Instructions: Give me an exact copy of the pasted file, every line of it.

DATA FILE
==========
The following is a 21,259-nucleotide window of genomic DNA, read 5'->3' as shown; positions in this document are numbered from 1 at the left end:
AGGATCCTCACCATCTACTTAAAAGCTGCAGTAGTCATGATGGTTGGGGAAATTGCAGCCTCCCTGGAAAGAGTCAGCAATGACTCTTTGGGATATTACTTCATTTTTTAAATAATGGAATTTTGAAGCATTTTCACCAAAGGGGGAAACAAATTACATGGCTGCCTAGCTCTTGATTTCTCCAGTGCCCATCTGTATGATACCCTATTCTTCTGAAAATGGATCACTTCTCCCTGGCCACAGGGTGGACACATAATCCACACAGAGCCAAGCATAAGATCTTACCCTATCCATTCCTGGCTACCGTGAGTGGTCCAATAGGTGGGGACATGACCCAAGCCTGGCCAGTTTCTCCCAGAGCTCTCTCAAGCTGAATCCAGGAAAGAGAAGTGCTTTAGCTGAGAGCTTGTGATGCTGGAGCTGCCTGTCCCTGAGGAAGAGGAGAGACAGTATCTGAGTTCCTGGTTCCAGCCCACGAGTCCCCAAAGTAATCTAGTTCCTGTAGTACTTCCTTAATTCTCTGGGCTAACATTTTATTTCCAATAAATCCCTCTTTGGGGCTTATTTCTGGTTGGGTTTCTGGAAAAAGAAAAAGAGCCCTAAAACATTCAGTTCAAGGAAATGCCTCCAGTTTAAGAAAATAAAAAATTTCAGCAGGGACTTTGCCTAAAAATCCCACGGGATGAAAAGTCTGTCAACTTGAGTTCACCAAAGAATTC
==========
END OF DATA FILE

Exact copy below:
The following is a 21,259-nucleotide window of genomic DNA, read 5'->3' as shown; positions in this document are numbered from 1 at the left end:
AGGATCCTCACCATCTACTTAAAAGCTGCAGTAGTCATGATGGTTGGGGAAATTGCAGCCTCCCTGGAAAGAGTCAGCAATGACTCTTTGGGATATTACTTCATTTTTTAAATAATGGAATTTTGAAGCATTTTCACCAAAGGGGGAAACAAATTACATGGCTGCCTAGCTCTTGATTTCTCCAGTGCCCATCTGTATGATACCCTATTCTTCTGAAAATGGATCACTTCTCCCTGGCCACAGGGTGGACACATAATCCACACAGAGCCAAGCATAAGATCTTACCCTATCCATTCCTGGCTACCGTGAGTGGTCCAATAGGTGGGGACATGACCCAAGCCTGGCCAGTTTCTCCCAGAGCTCTCTCAAGCTGAATCCAGGAAAGAGAAGTGCTTTAGCTGAGAGCTTGTGATGCTGGAGCTGCCTGTCCCTGAGGAAGAGGAGAGACAGTATCTGAGTTCCTGGTTCCAGCCCACGAGTCCCCAAAGTAATCTAGTTCCTGTAGTACTTCCTTAATTCTCTGGGCTAACATTTTATTTCCAATAAATCCCTCTTTGGGGCTTATTTCTGGTTGGGTTTCTGGAAAAAGAAAAAGAGCCCTAAAACATTCAGTTCAAGGAAATGCCTCCAGTTTAAGAAAATAAAAAATTTCAGCAGGGACTTTGCCTAAAAATCCCACGGGATGAAAAGTCTGTCAACTTGAGTTCACCAAAGAATTC